LXI makes me think of Ye Zhaoying - play like a robot kept on pressuring the opponents. In the Olympic match against Yip Pui Yin, she had problem reading Yip's smash, but she kept on serving high. She kept on following the game plan without making adjustment.
She lost to Takahashi probably because the Chinese coaching team and her know too little about her. Next time when they meet, I bet LXI will win in 2 straight games.
For those who are interested, this is her match against sayaka takahashi from japan..
I think she has her own agenda known only to herself and a perhaps a few others...
LXR won the match against Yip Pui Yin in straight sets, so I'm not sure there was any adjustment necessary. Just because your opponent manage to hit some smash return winners now and then, is not necessarily a reason to start serving low. We can probably conclude that LXR was controlling this match well enough.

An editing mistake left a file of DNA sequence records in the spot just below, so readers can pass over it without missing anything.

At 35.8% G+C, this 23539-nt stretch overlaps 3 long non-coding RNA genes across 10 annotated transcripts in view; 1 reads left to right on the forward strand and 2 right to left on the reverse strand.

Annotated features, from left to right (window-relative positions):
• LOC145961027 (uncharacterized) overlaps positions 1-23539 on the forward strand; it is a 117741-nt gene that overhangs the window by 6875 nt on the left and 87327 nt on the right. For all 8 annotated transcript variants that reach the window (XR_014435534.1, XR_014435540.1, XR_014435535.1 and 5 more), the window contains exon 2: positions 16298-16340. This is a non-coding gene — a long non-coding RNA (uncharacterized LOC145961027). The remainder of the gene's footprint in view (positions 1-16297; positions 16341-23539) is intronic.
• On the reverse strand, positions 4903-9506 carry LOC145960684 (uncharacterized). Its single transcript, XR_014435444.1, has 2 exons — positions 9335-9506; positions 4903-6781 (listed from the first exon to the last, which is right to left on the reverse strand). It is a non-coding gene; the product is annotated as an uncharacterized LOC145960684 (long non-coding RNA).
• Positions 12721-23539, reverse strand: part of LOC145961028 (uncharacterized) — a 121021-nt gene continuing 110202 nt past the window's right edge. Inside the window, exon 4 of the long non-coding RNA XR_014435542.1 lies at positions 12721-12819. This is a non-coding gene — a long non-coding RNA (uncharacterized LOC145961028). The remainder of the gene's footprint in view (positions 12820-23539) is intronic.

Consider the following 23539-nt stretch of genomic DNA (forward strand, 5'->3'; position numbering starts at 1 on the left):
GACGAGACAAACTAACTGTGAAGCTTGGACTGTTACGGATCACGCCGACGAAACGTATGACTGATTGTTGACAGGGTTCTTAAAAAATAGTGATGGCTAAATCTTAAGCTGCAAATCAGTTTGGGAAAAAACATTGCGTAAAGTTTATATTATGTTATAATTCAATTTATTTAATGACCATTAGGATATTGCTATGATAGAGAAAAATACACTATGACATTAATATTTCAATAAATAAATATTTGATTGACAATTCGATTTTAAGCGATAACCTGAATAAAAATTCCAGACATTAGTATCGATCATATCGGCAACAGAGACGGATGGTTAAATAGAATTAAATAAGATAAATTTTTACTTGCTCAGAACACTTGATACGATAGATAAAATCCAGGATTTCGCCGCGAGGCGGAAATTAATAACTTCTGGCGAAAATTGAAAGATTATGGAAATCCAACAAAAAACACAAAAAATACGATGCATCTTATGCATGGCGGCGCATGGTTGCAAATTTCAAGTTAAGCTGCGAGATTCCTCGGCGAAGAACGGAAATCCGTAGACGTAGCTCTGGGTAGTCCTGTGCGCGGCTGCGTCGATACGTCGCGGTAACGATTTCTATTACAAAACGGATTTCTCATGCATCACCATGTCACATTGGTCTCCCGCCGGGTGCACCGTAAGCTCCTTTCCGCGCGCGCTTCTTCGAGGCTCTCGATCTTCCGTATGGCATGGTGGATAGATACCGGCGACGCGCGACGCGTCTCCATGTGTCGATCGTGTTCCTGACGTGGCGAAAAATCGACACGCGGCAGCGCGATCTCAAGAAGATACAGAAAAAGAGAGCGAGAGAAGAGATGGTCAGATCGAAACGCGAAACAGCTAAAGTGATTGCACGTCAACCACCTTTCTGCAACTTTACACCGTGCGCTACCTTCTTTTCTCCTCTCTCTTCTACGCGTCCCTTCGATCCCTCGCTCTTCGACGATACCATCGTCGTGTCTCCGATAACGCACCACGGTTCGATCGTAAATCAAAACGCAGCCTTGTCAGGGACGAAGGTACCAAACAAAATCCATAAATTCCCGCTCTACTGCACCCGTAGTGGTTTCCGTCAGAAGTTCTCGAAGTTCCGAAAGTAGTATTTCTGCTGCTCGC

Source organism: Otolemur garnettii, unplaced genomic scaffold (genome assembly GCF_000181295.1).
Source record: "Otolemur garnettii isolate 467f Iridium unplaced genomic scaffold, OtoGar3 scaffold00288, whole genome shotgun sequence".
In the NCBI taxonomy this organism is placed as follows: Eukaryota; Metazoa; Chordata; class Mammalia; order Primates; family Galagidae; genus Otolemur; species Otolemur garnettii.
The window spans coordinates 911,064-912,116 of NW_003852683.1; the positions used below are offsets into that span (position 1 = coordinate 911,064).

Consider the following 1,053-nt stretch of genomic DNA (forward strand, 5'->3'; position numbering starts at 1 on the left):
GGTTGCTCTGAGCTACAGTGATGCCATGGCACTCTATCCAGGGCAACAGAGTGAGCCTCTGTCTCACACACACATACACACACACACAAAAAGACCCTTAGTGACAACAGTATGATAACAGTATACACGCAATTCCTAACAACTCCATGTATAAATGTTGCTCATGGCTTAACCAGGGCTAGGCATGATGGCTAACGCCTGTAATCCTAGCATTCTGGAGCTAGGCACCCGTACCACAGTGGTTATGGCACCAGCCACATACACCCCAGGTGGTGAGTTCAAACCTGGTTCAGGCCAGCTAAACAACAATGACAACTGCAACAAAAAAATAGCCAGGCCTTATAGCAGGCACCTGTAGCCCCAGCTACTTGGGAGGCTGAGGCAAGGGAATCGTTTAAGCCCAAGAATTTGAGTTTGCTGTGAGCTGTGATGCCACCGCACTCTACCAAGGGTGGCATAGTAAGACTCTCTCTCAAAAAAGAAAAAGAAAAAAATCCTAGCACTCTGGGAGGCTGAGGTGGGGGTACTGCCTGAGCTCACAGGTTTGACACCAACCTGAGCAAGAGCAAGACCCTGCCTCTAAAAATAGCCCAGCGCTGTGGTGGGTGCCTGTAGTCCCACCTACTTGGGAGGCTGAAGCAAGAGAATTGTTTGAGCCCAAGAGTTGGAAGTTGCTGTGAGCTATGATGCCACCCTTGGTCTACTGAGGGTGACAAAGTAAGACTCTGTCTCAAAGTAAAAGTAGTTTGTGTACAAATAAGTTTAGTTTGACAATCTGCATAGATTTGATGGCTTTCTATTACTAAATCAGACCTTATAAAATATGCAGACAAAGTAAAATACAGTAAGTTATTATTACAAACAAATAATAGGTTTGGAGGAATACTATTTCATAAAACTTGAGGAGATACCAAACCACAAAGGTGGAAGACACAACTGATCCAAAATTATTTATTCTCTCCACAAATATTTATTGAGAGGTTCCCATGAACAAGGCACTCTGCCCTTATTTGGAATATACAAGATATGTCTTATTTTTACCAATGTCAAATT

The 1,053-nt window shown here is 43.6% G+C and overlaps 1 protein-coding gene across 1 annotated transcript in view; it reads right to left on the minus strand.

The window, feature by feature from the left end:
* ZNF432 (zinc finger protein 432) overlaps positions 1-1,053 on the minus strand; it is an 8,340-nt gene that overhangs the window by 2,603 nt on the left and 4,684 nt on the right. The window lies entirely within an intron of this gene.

The priorities of LXR is obviously the All England where she is defending champion. The German Open was simply a warm-up for her. Of course she would have liked to win against Takahashi but she's not gonna put everything on the line to do so. I agree with what you said that the coaches probably having a clear strategy against her next time.
Would you say there is any sign of that??? Are you talking about injury in her left knee? Is it serious? Otherwise I can see no reason to think that LXR would fall. A random loss in a GP tourmanent is of no relevance to her... All England is what matters now.
His name is Ding Qi Qing. A former national player in the 80's.
Yup, his chinese name is Ding Qiqing.
He named his surname as Nakashima because Naka in kanji is 中 (which means China in Chinese) Shima in kanji is 島(whichmeans Japan Island). He shows his love to both countries.
Li Xuerui's record against southpaws is not as convincing compared to her record against right-handers. Take a look at this....
LXR v/s Jiang Yanjiao 2-0
LXR v/s Bae Yeon Ju 2-1
LXR v/s Sayaka Takahashi 0-1
and this one....
LXR v/s Wang Xin 1-5